For me, I go one further than this in that I recognize and acknowledge there are blatant contradictions between my moral theory and some of my actions, but that for other reasons (whether selfish, practical, whatever) I am not choosing to live up to the standard. A good example for me is meat-eating. Now, my position on eating meat at all is a little vague, but I generally think it can probably be done ethically. But, although I have gone through phases where I try to avoid it, I do eat factory-farmed meat pretty often. This doesn’t fit with my ethics. But…I’m hungry, more ethical meat is often ridiculously expensive, and also the tragedy of the commons and all that. So I do it anyway. I don’t feel the need to adjust my moral theory to make it okay; I just acknowledge I’m failing a bit in this regard.

    • Chris Hallquist

      This page says he’s married, with three daughters and three grandchildren.

  • life is like a pitbull with lipstick ॐ
  • Jordan
    • Chris Hallquist

      I’ve been meaning to read that one. Maybe I finally will.

  • Kevin

    Isn’t it only a problem if one wants to live a moral life? If not, you could easily form a moral theory and then conclude that oneself is acting immorally. Of course, this is contrary to what we would want to believe about ourselves, which invokes cognitive dissonance in many people forcing them to try and form a coherent moral theory that makes what they are doing consistent with being moral, but that’s besides the point.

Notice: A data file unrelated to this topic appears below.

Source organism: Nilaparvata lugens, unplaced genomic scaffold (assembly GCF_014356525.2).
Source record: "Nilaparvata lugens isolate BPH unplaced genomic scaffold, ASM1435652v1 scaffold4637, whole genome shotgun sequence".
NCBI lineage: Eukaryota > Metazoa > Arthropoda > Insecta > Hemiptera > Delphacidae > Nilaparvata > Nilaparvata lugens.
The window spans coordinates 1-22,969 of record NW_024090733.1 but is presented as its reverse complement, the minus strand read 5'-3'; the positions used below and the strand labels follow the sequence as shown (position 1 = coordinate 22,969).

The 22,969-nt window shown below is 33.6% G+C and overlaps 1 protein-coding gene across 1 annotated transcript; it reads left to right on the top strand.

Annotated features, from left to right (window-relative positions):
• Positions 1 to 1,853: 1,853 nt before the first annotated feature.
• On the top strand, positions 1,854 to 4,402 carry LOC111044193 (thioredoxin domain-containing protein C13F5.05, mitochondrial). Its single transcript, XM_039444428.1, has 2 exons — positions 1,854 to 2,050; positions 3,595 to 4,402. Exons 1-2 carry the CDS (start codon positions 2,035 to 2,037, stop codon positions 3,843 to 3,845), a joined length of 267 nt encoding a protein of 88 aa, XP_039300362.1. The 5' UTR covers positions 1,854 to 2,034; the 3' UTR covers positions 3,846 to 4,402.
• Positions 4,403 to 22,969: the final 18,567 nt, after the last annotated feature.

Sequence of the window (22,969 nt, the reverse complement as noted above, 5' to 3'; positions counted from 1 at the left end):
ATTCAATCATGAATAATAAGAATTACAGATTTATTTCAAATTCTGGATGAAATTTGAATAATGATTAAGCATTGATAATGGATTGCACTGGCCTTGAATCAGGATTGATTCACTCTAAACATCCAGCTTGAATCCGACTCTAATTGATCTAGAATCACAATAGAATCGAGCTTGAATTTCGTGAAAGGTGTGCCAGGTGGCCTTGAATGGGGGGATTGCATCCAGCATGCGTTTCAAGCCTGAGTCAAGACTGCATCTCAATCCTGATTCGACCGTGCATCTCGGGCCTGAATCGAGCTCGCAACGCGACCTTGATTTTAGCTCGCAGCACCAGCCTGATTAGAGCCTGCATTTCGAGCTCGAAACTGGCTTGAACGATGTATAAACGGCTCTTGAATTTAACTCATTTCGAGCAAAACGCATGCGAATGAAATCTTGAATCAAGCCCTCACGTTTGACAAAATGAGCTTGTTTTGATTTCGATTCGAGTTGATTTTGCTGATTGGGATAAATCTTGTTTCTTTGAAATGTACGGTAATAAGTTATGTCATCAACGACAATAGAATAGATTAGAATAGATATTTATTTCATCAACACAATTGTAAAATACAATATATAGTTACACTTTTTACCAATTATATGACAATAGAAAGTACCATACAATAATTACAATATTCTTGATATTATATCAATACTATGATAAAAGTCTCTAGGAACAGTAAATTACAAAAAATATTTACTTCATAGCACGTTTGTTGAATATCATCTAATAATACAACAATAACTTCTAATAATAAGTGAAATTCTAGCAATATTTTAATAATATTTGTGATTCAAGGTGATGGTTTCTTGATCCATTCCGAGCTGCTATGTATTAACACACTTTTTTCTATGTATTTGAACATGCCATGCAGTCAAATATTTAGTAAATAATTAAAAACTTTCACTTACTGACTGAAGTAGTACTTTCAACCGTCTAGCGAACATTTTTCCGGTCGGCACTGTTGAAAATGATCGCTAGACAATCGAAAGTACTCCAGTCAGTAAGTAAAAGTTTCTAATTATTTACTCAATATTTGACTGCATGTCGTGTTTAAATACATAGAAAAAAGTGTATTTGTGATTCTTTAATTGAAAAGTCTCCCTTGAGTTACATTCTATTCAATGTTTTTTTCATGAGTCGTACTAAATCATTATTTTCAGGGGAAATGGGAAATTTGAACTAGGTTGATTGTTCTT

Also, this shows that morality is not normative, no matter how much or how many people want it to be. The only way to derive your morals from a moral theory is if you actually want to live a moral life, which includes less people than you think. Since living a moral life is hard, its much easier to convince oneself that they are living a moral life through self-deception than actually following through. As it has been pointed out, Singer is probably the best example of this and I suspect that most people would not want to take the steps he has taken (iirc, becoming a vegetarian, donating large percent of earnings to charity, living modestly, etc.).

    • mnb0

      Then the question rises what it does mean to lead an amoral or immoral life.

      • Kevin

        I’ve always taken it to mean considering the welfare of others when acting (i.e. utilitarianism). I never really got what all the fuss is about over the meaning of a word. We created a word and ascribed a meaning to it, people should stop bickering over semantics.

        • leftwingfox

          It’s because the definition changes the boundaries of the discussion. If morals are defined in an authoritarian manner (i.e. divine commandments) then what is or is not moral is very different from a self-maximizing system like objectivism, or a group-maximizing system like Marxism.

          This happens a lot when trying to come up with any social system. If you claim the goal of your system is to maximize freedom, then the next thing that always happens is trying to define freedom as something that should always be maximized and never restrained.